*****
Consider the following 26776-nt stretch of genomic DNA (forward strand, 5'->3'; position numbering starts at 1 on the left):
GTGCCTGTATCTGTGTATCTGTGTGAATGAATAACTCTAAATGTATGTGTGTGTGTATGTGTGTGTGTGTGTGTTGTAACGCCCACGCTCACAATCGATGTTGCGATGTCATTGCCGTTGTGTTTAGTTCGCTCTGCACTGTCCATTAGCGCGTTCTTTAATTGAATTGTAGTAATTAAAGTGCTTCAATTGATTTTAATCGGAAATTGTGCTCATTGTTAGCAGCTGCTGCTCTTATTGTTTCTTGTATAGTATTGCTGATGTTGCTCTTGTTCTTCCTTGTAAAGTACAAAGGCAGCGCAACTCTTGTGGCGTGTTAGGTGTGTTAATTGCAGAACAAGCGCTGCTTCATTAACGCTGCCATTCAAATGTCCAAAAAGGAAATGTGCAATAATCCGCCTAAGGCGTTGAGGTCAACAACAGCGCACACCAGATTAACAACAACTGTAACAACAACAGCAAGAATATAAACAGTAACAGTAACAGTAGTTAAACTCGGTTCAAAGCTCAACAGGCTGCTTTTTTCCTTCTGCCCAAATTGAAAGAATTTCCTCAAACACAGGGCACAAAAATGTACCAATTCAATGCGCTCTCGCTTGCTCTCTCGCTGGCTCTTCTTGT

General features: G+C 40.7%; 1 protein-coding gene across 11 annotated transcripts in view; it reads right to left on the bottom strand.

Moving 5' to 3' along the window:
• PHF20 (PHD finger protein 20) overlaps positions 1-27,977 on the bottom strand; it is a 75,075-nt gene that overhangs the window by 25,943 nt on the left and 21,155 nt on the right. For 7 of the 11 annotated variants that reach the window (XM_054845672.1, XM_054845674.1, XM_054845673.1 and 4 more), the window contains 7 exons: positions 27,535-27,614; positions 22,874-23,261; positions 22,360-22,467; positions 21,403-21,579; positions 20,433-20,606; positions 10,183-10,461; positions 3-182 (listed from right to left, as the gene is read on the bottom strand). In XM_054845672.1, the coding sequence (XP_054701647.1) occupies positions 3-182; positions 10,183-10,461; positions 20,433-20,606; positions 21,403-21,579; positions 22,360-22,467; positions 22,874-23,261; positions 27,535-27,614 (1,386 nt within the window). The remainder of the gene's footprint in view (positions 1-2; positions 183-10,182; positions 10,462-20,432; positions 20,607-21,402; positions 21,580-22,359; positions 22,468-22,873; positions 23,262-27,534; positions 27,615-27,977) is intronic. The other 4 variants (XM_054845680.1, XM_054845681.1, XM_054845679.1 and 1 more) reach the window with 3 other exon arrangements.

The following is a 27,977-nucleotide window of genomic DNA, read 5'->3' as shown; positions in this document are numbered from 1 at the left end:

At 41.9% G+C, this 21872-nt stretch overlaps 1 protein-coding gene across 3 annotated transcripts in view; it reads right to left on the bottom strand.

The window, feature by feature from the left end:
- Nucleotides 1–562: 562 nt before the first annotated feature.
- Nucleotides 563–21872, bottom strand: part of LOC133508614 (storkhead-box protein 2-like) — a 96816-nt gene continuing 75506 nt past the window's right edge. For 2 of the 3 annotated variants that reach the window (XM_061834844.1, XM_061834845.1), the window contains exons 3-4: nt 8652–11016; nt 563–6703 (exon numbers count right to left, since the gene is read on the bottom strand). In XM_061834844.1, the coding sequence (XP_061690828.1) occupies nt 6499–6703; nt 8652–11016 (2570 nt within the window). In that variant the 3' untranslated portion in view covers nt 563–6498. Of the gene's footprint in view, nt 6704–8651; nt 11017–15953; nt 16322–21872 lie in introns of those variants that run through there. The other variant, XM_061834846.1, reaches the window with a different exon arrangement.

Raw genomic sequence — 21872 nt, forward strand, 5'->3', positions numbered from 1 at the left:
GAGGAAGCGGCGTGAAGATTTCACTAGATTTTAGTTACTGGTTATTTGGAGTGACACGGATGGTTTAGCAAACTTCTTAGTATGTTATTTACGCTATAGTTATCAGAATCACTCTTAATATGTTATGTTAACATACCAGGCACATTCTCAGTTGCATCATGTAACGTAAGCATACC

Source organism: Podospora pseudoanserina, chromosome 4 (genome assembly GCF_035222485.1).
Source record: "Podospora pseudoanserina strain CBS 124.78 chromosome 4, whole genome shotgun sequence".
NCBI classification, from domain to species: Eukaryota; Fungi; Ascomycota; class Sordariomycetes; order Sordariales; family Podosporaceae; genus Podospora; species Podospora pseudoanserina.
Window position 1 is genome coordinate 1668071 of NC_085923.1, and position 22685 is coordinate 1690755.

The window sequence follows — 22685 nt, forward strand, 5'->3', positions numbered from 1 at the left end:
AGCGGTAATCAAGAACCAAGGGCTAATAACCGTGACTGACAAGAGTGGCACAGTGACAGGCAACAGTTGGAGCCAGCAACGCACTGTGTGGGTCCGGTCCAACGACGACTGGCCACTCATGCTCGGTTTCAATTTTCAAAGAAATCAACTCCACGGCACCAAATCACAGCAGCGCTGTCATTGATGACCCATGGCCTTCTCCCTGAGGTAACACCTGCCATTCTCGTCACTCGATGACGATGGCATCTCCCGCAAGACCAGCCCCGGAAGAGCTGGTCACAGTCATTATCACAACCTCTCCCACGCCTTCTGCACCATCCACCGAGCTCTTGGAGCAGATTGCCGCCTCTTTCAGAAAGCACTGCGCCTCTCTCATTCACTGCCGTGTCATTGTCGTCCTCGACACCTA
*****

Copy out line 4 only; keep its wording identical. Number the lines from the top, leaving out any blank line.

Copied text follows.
Moving 5' to 3' along the window: